The ladies of the Old Testament lesson and the Gospel had been wives, each of them, with households to manage and husbands to look after. Then the worst possible societal disaster struck: each was widowed, bereft not only of husband but of financial support given the lack of reputable jobs for women outside the home.

The widow of Zarephath is down to her last meal, literally—or, worse, her son’s—when along comes Elijah, the foreign man of Israel’s God, to demand the little she has left. She protests. Then Elijah announces that God will not let her flour and oil run out until the rains come, if she gives what she has to Elijah first. She elects to trust Elijah and the God who sent him, and it is as Elijah promised: he and she and her household all have enough. Elijah’s prophecy gives her the hope with which to trust.

As for the widow at the Temple, we know that the law of Moses specified offerings for various purposes. Though one could bring actual turtledoves or grain or wood or oxen, it was easier for all concerned to bring the price of the sacrificial item for the Temple to buy and sacrifice in quantity, and so the Temple treasury featured both thirteen or fourteen different trumpet-shaped chests to collect the money and the means to make sure that each worshiper paid the right amount. Then as now, two little copper coins will not buy much—but two little copper coins are all that this widow has, and in front of everybody that is what she deposits. Is she one of the widows devoured by the scribes? Does she put in everything she has out of love of God, or because she will be barred from worship at the Temple otherwise, or perhaps because, like the other widow before Elijah’s prophecy, she has lost all hope? Is she a good steward in giving up this money, if it means that her child starves?

Is it in fact always good stewardship to give up one’s life except when the need is extraordinary?

As the reading from Hebrews tells us, Jesus gave his life to save the world God made—but he gave so great a gift of his own free will and only once. And he yielded neither his Godhead nor his soul.

For Oct. 25, 2012: Proper 25, Year B

The Reading            Job 42:1-6, 10-17

When Job the righteous lost everything, his friends imputed this to his sin. In today’s reading Job, having angrily challenged God and heard God’s reply, acknowledges God’s sovereignty and recants his challenge. The reading omits the verses in which God scolds Job’s friends for misrepresenting God and bids them ask Job to pray for them. This is a God who can bear human anger—and a man who can live again and love after disaster.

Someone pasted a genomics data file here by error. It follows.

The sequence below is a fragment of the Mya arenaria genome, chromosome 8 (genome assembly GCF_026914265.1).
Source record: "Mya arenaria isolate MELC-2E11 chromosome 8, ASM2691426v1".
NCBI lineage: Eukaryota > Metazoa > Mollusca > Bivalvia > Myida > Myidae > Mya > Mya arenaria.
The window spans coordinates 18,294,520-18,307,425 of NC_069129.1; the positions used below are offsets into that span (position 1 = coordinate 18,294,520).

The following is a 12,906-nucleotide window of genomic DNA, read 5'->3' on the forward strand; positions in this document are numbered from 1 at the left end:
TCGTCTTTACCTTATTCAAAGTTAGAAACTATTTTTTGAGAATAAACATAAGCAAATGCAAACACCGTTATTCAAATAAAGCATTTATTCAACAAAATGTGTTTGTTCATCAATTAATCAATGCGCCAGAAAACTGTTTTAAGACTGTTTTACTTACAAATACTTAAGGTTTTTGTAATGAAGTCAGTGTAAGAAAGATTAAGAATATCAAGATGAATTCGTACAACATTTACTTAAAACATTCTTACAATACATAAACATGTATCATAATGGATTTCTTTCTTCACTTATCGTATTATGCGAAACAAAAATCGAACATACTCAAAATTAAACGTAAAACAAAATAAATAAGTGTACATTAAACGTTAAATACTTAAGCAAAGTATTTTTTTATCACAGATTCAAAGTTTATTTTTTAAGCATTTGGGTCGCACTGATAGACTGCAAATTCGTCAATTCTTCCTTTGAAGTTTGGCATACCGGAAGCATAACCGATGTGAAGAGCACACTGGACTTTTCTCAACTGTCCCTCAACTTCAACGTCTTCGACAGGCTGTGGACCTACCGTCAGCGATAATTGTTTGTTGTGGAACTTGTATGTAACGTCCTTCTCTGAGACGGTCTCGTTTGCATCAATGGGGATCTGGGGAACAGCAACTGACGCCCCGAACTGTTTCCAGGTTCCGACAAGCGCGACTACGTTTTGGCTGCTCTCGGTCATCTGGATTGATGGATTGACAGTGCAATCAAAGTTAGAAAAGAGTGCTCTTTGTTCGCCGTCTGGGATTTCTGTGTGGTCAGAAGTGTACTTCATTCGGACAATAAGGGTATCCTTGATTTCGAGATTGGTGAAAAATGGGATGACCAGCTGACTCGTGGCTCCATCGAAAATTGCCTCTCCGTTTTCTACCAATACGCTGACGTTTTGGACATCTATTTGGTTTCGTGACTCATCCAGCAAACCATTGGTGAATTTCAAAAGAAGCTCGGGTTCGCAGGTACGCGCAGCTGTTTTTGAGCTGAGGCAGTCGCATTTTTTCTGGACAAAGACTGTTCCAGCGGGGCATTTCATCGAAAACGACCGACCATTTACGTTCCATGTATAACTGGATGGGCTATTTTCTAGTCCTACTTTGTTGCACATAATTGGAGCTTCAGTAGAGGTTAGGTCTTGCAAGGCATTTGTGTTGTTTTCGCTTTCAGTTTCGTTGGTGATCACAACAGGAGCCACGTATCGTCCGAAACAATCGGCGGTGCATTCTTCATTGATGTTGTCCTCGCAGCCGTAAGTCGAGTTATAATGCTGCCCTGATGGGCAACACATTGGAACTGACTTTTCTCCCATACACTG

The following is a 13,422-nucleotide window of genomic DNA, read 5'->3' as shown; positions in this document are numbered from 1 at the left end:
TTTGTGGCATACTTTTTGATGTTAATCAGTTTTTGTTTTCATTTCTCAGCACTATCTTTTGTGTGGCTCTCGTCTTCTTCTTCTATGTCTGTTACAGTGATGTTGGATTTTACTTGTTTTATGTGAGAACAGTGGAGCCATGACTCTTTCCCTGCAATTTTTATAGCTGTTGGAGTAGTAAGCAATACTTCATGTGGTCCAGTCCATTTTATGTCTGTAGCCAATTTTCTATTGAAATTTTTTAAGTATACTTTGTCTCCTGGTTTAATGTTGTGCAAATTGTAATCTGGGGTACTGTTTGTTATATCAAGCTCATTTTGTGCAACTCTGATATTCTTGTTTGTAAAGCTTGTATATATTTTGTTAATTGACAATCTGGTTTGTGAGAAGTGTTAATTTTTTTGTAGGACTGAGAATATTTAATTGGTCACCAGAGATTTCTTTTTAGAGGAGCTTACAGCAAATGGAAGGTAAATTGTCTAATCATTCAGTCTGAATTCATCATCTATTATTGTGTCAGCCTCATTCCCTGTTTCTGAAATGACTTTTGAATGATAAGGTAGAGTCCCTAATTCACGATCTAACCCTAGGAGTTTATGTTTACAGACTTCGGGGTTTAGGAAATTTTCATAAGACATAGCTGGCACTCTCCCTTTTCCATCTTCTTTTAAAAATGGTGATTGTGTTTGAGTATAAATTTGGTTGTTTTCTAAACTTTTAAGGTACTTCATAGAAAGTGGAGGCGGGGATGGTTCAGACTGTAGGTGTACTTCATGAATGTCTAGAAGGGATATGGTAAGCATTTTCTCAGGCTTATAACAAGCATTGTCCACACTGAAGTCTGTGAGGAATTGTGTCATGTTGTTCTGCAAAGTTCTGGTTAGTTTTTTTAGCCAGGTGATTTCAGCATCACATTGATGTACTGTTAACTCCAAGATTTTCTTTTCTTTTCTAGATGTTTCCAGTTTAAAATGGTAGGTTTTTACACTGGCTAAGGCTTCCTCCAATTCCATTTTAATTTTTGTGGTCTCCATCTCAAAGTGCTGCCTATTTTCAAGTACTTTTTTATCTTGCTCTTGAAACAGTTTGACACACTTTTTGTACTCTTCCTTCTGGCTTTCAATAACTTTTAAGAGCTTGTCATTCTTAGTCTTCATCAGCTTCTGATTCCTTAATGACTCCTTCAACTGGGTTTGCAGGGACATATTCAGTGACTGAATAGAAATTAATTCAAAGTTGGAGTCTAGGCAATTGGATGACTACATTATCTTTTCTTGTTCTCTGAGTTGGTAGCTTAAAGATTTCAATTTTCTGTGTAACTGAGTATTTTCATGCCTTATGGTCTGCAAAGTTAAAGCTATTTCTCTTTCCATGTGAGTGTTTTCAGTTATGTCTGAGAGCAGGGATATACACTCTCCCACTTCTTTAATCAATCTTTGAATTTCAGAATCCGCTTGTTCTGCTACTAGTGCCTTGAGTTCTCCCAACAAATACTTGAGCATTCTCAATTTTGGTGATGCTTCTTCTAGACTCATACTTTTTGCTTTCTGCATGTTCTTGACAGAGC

The Response            Psalm 34:1-8, 19-22


The Epistle            Hebrews 7:23-28

The letter to the Hebrews continues to explain how and why Jesus is the ultimate high priest: resurrected, Jesus continues to intercede for us, and sinless Jesus was able to sacrifice himself once for all the sins of all of us. “The word of the oath” refers to the quotation from Psalm 110:4 in last week’s epistle reading:

The Lord has sworn and will not change his mind,
“You are a priest forever according to the order of Melchizedek.”


The Gospel            Mark 10:46-52


Further thoughts

The scriptures for Proper 25 bear in large measure on seeing straight and speaking straight.

Job’s outburst at God earns Job an outburst in return—but Job is also called “my servant”, because he sees and responds to things in God that his well-meaning friends have missed. First, Job surmises that God is too big, too God, to be in the business of doling out gold coins only to the good kids and lumps of coal only to the bad kids, as humans tend to do; second, Job keeps talking to God even when it seems that God’s back is turned on Job; third, God Most High is also God Right Here, listening to Job’s grief and even his anger.

As for the blind beggar in the gospel, we know little of his past, except that people see him as someone who should be seen only at ground level and heard not at all, a nobody—calling him “Bartimaeus” is like saying that my name is “Ed’s kid”. But sightless Bartimaeus has insight that those around him miss: not only is this Jesus the Son of David, the Promised One of God, he is very much in the business of mercy for the marginalized—and so Bartimaeus tells it and yells it.